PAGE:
Multiple clinical trials currently are underway at Regenexx, with the aim of critically examining techniques and sharing regenerative medicine outcomes with the scientific community. One of these trials is aimed at evaluating the success of injections of bone-marrow concentrate (which includes adult mesenchymal cells) directly into supraspinatus tendon rotator cuff tears.
The supraspinatus is one of four muscles that give motion to the shoulder. These four collectively are termed the rotator cuff. Like all muscles, the supraspinatus morphs into a tendon as it attaches to its insertion site on the humerus. This transition point between muscle and bone is termed an enthesis. Your body’s skeleton is a framework of bones resisting the constant downward force of gravity. In order for your body to move, muscles must contract or shorten in length, bringing the bones they bridge closer together.
In order to reduce variables that could cloud the outcome of our clinical study, patients had to be screened to ensure that only the supraspinatus muscle and none of the other muscles in the rotator cuff were damaged.
One such candidate for the study was a 28-year-old Brazilian jiu jitsu practitioner who had torn his supraspinatus muscle while weightlifting one year prior to visiting a Regenexx clinic. After careful review that includes a physical examination, as well as MRI and ultrasound studies, it was determined that he would be a suitable candidate for the study.
Participants in this clinical trial were assigned either to a group to receive bone-marrow injections immediately, or to a control group whose members instead would undergo six months of physical therapy. Data from the control group allows researchers to eliminate the possibility that a successful outcome from the treatment group is not just a function of natural healing that would have taken place over time of its own accord.
Our Brazilian patient was assigned to the treatment group that were undergoing injection of bone-marrow concentrate into their supraspinatus tendons.
The enthesis site, where muscle morphs into bone, is an area rich in osteogenic (bone-generating) stem cells. Through careful agitation with the tip of a needle after appropriate local anesthesia, Regenexx doctors stimulate the local bone stem cells present in the superficial periosteum to transform into enthesis tissue—thereby anchoring the stem cells placed into the tendon and muscle to the bone.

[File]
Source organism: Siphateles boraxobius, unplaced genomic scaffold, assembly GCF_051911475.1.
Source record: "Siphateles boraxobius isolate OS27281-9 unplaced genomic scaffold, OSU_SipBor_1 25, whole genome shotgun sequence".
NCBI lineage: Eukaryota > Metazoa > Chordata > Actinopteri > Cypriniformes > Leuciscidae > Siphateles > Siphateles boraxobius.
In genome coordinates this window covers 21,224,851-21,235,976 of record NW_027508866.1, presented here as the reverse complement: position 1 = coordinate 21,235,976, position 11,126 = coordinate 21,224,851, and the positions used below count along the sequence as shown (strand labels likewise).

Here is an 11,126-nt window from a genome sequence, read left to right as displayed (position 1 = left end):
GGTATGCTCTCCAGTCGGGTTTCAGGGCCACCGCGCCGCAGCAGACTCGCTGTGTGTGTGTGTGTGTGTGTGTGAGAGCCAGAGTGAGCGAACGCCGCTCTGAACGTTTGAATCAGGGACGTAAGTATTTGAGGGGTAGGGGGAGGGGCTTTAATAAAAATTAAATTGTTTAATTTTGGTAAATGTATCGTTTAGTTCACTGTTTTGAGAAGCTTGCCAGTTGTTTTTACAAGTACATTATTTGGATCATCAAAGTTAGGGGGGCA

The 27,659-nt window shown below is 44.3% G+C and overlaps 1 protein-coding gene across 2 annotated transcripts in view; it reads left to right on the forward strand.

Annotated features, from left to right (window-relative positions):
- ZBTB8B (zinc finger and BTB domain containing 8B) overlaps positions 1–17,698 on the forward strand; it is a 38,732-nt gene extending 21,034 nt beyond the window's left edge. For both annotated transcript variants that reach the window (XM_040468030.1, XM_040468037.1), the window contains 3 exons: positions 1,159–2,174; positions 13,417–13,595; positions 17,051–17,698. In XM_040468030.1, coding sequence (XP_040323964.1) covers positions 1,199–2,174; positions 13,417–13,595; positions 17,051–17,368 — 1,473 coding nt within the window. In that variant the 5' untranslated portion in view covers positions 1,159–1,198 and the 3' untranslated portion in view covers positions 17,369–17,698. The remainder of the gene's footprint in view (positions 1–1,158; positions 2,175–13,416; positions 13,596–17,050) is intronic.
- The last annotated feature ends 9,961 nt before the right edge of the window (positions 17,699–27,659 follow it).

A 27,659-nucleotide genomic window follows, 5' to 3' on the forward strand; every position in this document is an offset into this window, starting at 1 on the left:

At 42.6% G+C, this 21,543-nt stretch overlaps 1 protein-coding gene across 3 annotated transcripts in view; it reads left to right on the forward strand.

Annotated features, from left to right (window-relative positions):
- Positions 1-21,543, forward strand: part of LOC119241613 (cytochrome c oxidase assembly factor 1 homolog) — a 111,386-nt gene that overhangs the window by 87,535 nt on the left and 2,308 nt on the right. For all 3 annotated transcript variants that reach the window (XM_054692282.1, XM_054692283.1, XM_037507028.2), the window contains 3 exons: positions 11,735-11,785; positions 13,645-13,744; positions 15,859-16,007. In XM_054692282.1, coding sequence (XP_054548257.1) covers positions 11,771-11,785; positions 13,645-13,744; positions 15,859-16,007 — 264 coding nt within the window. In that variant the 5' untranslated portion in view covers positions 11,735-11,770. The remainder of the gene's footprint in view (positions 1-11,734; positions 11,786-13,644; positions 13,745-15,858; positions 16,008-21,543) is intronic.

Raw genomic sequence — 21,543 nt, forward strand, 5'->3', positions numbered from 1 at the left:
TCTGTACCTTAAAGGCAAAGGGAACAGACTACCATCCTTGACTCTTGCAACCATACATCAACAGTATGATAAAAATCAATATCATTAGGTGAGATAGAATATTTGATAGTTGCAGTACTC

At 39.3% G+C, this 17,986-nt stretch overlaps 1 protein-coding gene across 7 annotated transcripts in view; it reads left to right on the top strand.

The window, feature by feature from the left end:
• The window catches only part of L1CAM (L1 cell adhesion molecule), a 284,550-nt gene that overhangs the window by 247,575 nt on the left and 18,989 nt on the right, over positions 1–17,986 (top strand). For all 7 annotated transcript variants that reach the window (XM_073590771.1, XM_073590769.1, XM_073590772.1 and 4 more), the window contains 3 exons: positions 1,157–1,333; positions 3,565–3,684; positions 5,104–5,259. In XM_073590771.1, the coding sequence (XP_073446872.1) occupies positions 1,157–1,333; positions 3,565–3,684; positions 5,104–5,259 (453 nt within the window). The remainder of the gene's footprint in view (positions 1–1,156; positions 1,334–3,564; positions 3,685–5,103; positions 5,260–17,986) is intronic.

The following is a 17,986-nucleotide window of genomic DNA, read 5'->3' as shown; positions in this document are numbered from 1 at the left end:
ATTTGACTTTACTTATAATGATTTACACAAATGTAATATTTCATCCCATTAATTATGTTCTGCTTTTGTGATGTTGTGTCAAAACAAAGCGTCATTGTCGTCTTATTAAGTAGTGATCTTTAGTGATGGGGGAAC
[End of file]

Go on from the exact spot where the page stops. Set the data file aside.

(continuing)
The placement of the stem cells and other progenitor cells directly into the muscle allows the cells to begin to act on local cells within the tissue and begin repair, as well as to begin to differentiate into new target tissue themselves. Mesenchymal stem cells derive from the mesoderm of the early embryo. When life is beginning to develop, all cells are similar. They quickly develop in the early embryo into three cell lines termed the mesoderm, endoderm and ectoderm. Endoderm cells give rise to organs, ectoderm to nerves and skin, and mesoderm to connective tissue (bones, tendons, ligaments, cartilage, muscle, blood vessels—the important components used in interventional orthopedics and regenerative medicine). Adult mesoderm cells can readily only become connective tissue. In 2012, a Japanese and English research pair won the Nobel prize by proving that even adult cells under the right condition could revert back to embryonic cells and thus give rise to all three cell lines.)
Once mesenchymal stem cells are in contact with the area in need of healing, surface proteins specific to the target tissue bind to receptors on the mesenchymal stem cells’ surface, transmitting messages into the nucleus where DNA is housed. These messages tell the DNA which genes should be expressed to generate new cells to replace the damaged tissue.
Once placed, the new cells need direction. One way of stimulating the cells and optimizing their growth is through exercise. The use of proper rehabilitation exercises after regenerative procedures allows the cells to gain mechanical stimulation in the correct fashion, which facilitates proper growth. The use of eccentric exercises (resistance against the muscle as it is lengthening as opposed to contracting or shortening) acts on local stem cells in the muscle to direct differentiation of injured tissue.
The use of such exercises over the course of a few weeks enabled our Brazilian patient to optimize his stem-cell-based procedure. Five months after his treatment, he reported full return of range of motion and strength and was cleared by Regenexx doctors to return to competitive jiu jitsu. A few months later he took third place in a jiu jitsu competition.
“Supraspinatus Tendon Tear Treatment” first appeared as a guest post on the Regenexx blog.